- Aug 1, 1980 - Strother Martin
- Aug 1, 1983 - Peter Arne
- Aug 1, 1987 - Benson Fong
- Aug 1, 1987 - Pola Negri
- Aug 1, 1988 - Florence Eldridge
- Aug 1, 1988 - Trindad Silva
- Aug 1, 1991 - Stuart Wilson
- Aug 1, 1992 - Kenny Sacha
- Aug 1, 1995 - Loudi Nijhoff
- Aug 1, 1998 - Eva Bartok
- Aug 1, 2003 - Marie Trintignant
- Aug 2, 1876 - "Wild Bill" Hickock
- Aug 2, 1922 - Alexander Graham Bell
- Aug 2, 1923 - President Warren Harding
- Aug 2, 1929 - Mae Costello
- Aug 2, 1964 - Jack Kirkwood
- Aug 2, 1973 - Jean-Pierre Melville
- Aug 2, 1976 - Fritz Lang
- Aug 2, 1982 - Cathleen Nesbitt
- Aug 2, 1998 - Shari Lewis
- Aug 2, 2001 - Ron Townson
- Aug 2, 2016 - David Huddleston
- Aug 3, 1975 - Ruth Lee
- Aug 3, 1975 - Alfred Lunt
- Aug 3, 1983 - Carolyn Jones
- Aug 3, 1995 - Ida Lupino
- Aug 3, 2015 - Coleen Gray
- Aug 3, 2017 - Robert Hardy
- Aug 4, 1875 - Hans Christian Andersen
- Aug 4, 1931 - Daniel Williams
- Aug 4, 1975 - John Baragrey
- Aug 4, 1981 - Melvyn Douglas
- Aug 4, 1984 - Edmond Ryan
- Aug 4, 1984 - Mary Miles Minter
- Aug 4, 1984 - Walter Burke
- Aug 4, 1984 - Howard Culver
- Aug 4, 1987 - Kenny Price
- Aug 4, 1992 - Ralph Cooper
- Aug 4, 1993 - Bernard Barrow
- Aug 4, 2007 - Lee Hazlewood
- Aug 5, 1962 - Marilyn Monroe
- Aug 5, 1972 - Frederic Tozere
- Aug 5, 1977 - Charles Corson
- Aug 5, 1978 - Queenie Smith
- Aug 5, 1982 - Wanda Rotha
- Aug 5, 1983 - Judy Canova
- Aug 5, 1984 - Richard Burton
- Aug 5, 1985 - Theodore Sturgeon
- Aug 5, 1989 - Ralph Meeker
- Aug 5, 2000 - Alec Guinness
- Aug 5, 2008 - Robert Hazard
- Aug 6, 1963 - Tom Keene
- Aug 6, 1964 - Cedric Hardwicke
- Aug 6, 1965 - Everett Stone
- Aug 6, 1965 - Nancy Carroll
- Aug 6, 1990 - Charles Arnt
- Aug 6, 2004 - Rick James
- Aug 6, 2009 - John Hughes
- Aug 7, 1957 - Oliver Hardy
- Aug 7, 1976 - Cecil Weston
- Aug 7, 1985 - Grayson Hall
- Aug 7, 2005 - Peter Jennings
- Aug 8, 1965 - Shirley Jackson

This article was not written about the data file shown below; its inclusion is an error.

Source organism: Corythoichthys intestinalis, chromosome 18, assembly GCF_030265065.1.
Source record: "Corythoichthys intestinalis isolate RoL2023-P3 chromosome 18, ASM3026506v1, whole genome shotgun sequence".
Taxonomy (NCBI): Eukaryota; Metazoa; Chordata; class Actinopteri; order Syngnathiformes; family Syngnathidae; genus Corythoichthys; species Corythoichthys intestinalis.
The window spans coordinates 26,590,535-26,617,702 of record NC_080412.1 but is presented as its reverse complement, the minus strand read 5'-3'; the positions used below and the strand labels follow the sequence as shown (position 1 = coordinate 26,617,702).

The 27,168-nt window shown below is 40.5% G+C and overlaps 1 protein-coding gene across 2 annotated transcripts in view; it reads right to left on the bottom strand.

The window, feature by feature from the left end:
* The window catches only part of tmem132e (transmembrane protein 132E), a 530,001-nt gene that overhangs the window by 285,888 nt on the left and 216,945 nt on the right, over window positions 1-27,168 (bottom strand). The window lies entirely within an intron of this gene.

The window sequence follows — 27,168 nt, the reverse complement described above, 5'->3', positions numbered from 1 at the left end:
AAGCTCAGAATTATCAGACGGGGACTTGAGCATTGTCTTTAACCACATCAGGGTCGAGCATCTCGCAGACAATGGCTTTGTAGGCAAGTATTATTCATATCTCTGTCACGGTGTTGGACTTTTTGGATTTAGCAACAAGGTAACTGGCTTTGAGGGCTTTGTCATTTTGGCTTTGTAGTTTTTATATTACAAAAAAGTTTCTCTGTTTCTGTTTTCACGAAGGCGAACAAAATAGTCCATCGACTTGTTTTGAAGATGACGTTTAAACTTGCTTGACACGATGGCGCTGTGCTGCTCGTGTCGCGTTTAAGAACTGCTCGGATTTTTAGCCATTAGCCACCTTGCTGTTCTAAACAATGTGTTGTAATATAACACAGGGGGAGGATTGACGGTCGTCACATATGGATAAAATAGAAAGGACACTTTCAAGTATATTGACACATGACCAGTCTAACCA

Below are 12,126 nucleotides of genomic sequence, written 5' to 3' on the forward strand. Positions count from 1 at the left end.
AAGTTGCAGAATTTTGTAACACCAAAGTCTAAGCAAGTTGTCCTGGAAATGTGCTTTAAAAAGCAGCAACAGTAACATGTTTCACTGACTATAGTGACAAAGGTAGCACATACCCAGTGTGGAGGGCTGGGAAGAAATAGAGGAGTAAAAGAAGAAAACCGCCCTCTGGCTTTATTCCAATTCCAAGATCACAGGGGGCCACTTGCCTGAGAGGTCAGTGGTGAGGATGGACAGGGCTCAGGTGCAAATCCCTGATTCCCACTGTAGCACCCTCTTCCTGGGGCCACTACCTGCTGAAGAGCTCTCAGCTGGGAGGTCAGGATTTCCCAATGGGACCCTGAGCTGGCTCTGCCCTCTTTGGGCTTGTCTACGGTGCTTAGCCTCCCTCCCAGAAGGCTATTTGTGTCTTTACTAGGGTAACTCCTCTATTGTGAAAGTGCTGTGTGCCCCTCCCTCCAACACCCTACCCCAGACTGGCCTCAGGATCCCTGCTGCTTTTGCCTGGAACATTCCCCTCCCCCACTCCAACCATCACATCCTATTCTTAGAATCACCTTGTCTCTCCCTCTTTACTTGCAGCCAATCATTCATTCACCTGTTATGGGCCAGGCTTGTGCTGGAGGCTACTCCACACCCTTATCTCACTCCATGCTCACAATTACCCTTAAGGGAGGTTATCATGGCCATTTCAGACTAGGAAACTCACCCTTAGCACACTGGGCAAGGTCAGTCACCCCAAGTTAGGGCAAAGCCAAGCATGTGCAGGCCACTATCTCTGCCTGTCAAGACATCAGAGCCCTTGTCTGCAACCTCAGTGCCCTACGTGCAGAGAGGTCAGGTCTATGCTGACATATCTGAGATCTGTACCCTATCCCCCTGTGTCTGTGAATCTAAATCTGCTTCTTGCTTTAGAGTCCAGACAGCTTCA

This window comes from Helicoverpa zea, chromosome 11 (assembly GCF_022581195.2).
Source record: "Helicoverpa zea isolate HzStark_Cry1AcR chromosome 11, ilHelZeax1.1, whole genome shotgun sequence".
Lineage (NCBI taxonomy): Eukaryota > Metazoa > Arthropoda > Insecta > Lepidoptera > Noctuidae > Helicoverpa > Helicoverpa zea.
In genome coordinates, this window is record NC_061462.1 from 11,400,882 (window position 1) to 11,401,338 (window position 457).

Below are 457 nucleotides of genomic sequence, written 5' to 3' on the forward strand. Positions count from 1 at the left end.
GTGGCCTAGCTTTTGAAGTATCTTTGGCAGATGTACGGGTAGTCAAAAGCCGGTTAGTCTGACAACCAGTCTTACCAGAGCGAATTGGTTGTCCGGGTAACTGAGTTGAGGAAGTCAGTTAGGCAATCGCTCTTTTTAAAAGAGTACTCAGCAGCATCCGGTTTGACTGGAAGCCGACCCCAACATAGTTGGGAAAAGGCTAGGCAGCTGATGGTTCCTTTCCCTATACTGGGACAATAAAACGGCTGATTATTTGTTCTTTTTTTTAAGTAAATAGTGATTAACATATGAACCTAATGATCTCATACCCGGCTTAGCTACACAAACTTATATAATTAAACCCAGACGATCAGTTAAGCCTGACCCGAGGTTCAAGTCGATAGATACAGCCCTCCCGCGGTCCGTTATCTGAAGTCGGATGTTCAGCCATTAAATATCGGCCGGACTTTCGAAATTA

- Aug 8, 1984 - Richard Deacon
- Aug 8, 2004 - Fay Wray
- Aug 8, 2005 - Barbara Bel Geddes
- Aug 8, 2017 - Glen Campbell
- Aug 9, 1962 - Hermann Hesse
- Aug 9, 1969 - Sharon Tate
- Aug 9, 1988 - Alan Napier
- Aug 9, 2008 - Bernie Mac
- Aug 10, 1973 - Douglas Kennedy
- Aug 10, 1987 - Raquel Torres
- Aug 10, 2002 - Michael Houser
- Aug 11, 1956 - Jackson Pollock
- Aug 11, 1988 - Anne Ramsey
- Aug 11, 1994 - Mark "Red" Mitchell
- Aug 11, 1994 - Peter Cushing
- Aug 12, 30 BC - Cleopatra
- Aug 12, 1982 - Henry Fonda
- Aug 12, 1990 - Dorothy Mackaill
- Aug 12, 1991 - Irene Campbell
- Aug 12, 2000 - Loretta Young
- Aug 12, 2007 - Merv Griffin
- Aug 12, 2014 - Lauren Bacall
- Aug 13, 1910 - Florence Nightingale
- Aug 13, 1946 - H.G. Wells
- Aug 13, 1948 - Edwin Maxwell
- Aug 13, 1995 - Mickey Mantle
- Aug 13, 2003 - Ed Townsend
- Aug 13, 2004 - Julia Child
- Aug 13, 2016 - Kenny Baker
- Aug 14, 1972 - Oscar Levant
- Aug 14, 1988 - Enzo Ferrari
- Aug 14, 1996 - Camilla Horn
- Aug 14, 2016 - Lita Roza
- Aug 15, 1992 - Giorgo Perlasca
- Aug 15, 2012 - Bob Birch
- Aug 16, 1888 - John Pemberton
- Aug 16, 1948 - Babe Ruth
- Aug 16, 1949 - Margaret Mitchell
- Aug 16, 1956 - Bela Lugosi
- Aug 16, 1958 - Paul Panzer
- Aug 16, 1966 - Jack Mather
- Aug 16, 1977 - Elvis Presley
- Aug 16, 1993 - Stewart Granger
- Aug 17, 1979 - Vivian Vance
- Aug 17, 2015 - Yvonne Craig
- Aug 17, 2016 - Arthur Hiller
- Aug 18, 1940 - Walter Chrysler
- Aug 18, 1952 - Ralph Byrd
- Aug 18, 1981 - Anita Loos
- Aug 18, 1982 - Beverly Bayne
- Aug 18, 1992 - John Stuges
- Aug 19, 1977 - Groucho Marx
- Aug 19, 2012 - Tony Scott
- Aug 19, 2016 - Jack Riley
- Aug 20, 1986 - Walter Brooke
- Aug 20, 2013 - Elmore Leonard
- Aug 20, 2017 - Jerry Lewis
- Aug 21, 1977 - Danny Lockin
- Aug 21, 1992 - Lucille Brown
- Aug 21, 2017 - Thomas Meehan
- Aug 22, 1967 - Tom Conway
- Aug 22, 1977 - Sebastian Cabot
- Aug 23, 1926 - Rudolph Valentino
- Aug 23, 1966 - Francis Xavier Bushman
- Aug 23, 1975 - Frank Patterson
- Aug 23, 1993 - Charles Scorsese
- Aug 23, 2006 - Ed Warren
- Aug 23, 2016 - Steven Hill
- Aug 24, 1998 - E.G. Marshall
- Aug 24, 2010 - Satoshi Kon
- Aug 25, 1688 - Henry Morgan
- Aug 25, 2012 - Neil Armstrong
- Aug 26, 1963 - Larry Keating
- Aug 26, 1974 - Charles Lindberg
- Aug 26, 1986 - Ted Knight
- Aug 27, 1978 - Robert Shaw
- Aug 27, 1990 - Stevie Ray Vaughn
- Aug 27, 1997 - Jeep Swenson
- Aug 28, 1955 - Emmett Till
- Aug 28, 1983 - Jon Clayton
- Aug 29, 29 AD - John the Baptist
- Aug 29, 1877 - Brigham Young
- Aug 29, 1960 - Alexander Gauge
- Aug 29, 1987 - Lee Marvin
- Aug 30, 1991 - Alan Wheatley
- Aug 30, 1993 - Richard Jordan
- Aug 30, 2003 - Charles Bronson
- Aug 30, 2013 - Seamus Heaney
- Aug 30, 2015 - Wes Craven
- Aug 31, 1969 - Rocky Marciano
- Aug 31, 1973 - John Ford
- Aug 31, 1991 - Gerry Davis
- Aug 31, 1997 - Princess Diana
- Aug 31, 2014 - Jimi Johnson
- Aug 31, 2017 - Richard Anderson
Such extraordinary people enter and leave our lives in a moment's notice. It's difficult to deal with the passings but the important thing is that their memory lives on in our hearts. They may entertain, they may inspire, but one way or another, they all leave a mark on our minds and hearts that remains through our own lifetimes.
© 2017 Alec Zander